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Written by Lisa Brewer   

Do you like cabbage or broccoli? How about spinach? These are just a few of the cool season crops you can grow in your garden, if you are not too tired from growing all the cool season crops in spring and then the warm season crops in summer.

If you don’t do well with growing the cool season crops in the spring, what would be the point of doing it again in the fall? Here are few things to consider:

—temperatures are more tolerable.

—fewer pests.

—frost enhances the flavor.

—frost increases the sweetness of the kale and collards.

—less weeds.

Overall, fall garden is much easier and less effort. So start sowing the seed! Here is a list of crops to try: broccoli, cabbage, cauliflower, spinach, kale, collards, lettuce, spinach, escarole, endive, brussel sprouts, leeks, oriental vegetables, garlic, arugula, mustard, turnips, kolhrabi and rutabaga.

Be sure to check on the final hard frost and count back 8-12 weeks. This will give you 56-84 days or so. With broccoli, cabbage, cauliflower and brussel sprouts it is best to start with transplants. These crops are referred to as cole crops or crops in the Cruciferaceae family. This also includes mustard. Most recently, the family is now referred to as the Brassaciae family. All the flowers of these plants have the same flower parts. Think of it this way. All the flowers in the pea family have the same parts whether the flowers are on an edible pea or a sweet pea flower or another member of the family.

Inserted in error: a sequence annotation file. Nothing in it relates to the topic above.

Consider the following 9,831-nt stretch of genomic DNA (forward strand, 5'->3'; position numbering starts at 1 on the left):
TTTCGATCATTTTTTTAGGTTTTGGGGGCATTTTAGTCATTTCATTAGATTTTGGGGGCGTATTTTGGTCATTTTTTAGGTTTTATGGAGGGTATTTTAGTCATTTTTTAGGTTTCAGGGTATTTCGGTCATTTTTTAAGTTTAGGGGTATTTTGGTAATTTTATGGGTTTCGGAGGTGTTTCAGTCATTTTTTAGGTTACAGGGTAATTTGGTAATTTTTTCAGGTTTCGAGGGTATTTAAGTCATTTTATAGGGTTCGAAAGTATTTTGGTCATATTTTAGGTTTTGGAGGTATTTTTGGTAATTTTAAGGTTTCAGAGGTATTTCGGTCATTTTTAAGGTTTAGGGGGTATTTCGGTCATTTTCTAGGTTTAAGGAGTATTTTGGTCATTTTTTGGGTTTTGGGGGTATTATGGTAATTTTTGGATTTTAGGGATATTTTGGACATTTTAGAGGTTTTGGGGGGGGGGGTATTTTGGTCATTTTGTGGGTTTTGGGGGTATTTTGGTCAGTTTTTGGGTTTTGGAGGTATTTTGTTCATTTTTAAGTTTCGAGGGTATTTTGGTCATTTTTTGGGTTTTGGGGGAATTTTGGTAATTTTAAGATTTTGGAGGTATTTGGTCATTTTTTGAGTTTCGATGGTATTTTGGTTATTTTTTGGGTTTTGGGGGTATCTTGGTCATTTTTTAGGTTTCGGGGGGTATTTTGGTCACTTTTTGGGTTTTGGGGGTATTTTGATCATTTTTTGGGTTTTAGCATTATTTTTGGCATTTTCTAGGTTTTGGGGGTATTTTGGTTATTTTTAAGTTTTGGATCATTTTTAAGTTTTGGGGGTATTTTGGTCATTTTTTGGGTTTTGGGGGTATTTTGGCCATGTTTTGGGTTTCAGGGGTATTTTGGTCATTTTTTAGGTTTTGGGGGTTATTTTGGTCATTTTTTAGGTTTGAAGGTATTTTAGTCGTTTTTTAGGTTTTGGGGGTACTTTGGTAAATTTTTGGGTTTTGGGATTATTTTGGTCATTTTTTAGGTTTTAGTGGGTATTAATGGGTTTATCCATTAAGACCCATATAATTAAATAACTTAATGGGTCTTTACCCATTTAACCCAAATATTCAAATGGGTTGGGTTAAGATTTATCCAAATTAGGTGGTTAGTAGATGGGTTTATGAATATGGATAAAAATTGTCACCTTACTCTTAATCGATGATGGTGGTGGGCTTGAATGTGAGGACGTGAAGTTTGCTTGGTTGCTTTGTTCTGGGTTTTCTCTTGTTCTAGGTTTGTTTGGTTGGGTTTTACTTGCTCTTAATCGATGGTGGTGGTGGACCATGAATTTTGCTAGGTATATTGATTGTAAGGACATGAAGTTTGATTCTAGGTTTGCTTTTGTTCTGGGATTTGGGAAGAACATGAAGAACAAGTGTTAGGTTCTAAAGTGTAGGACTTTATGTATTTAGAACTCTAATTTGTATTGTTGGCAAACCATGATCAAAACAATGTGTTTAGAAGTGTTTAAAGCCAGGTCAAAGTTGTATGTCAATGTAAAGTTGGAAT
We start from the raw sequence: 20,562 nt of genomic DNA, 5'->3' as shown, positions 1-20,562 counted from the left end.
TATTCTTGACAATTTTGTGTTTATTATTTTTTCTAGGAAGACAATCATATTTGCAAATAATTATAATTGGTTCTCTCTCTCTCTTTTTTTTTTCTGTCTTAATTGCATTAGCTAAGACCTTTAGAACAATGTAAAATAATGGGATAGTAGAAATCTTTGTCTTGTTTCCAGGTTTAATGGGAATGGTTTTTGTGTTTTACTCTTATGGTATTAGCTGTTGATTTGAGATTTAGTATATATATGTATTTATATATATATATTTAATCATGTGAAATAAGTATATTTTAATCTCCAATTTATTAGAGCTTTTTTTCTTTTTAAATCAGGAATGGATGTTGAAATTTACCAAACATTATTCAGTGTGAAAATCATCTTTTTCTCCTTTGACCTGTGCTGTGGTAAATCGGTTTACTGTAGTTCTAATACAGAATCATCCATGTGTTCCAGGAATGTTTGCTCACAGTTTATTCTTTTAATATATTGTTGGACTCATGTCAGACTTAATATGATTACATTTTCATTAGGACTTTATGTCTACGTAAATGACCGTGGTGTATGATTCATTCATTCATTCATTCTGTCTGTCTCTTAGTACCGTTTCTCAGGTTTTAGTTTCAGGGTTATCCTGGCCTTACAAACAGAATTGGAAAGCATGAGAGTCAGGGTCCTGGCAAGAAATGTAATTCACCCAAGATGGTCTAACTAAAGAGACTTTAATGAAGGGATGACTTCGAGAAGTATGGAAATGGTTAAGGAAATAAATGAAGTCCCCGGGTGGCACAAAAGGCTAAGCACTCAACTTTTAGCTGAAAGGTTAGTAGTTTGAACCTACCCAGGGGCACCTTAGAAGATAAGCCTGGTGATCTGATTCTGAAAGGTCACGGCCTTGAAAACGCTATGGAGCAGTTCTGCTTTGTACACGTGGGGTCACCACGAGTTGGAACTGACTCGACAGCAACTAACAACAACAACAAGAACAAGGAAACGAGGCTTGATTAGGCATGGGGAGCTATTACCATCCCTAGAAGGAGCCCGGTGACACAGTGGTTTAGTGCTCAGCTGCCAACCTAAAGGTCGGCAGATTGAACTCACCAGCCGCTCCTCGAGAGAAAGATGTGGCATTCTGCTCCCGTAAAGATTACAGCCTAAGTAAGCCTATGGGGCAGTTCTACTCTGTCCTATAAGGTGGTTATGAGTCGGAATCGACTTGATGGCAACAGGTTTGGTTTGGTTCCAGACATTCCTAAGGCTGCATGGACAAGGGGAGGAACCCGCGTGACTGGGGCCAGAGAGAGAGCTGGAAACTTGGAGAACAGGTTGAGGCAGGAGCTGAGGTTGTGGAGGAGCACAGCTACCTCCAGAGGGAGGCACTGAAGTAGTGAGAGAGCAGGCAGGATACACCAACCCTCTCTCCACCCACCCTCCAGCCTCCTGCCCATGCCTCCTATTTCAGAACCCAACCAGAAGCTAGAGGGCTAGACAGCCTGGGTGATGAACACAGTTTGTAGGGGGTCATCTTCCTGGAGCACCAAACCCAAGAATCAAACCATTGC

For broccoli, cabbage, cauliflower, brussel sprouts, kolhrabi and kale, start the seeds in mid-July. Use starter fertilizer on the transplants. This can increase your yields by 20 percent. The preferred growing temperatures are 60-70 degrees. In a more mature stage, broccoli and cauliflower can tolerate some frost.

All the cole crops are intolerant of dry soils. They are shallow rooted and like moist, well-drained soil. If the soil drys quickly, these crops can acquire a stronger flavor.

Unless the snow in northeastern Colorado comes early, fall crops can bring you a great harvest. With garlic, leeks and spinach, these crops can winter over. Brussel sprouts can produce a harvest into December.

The oriental vegetables are similar to the cole crops in their cultural practices. It is recommended to side dress with calcium nitrate three weeks after planting at a rate of 1.5-3 lbs per 100 foot row. For any of the root crops listed, side-dress with ammonium nitrate for 30 days prior to harvest. Before preparing the planting area, the best recommendation is to have your soil tested. Then you have a baseline. You can make more accurate adjustments.

Happy fall gardening! Be sure to contact your local extension agent, if you need more information or have any questions.

Holyoke Enterprise Aug. 9, 2012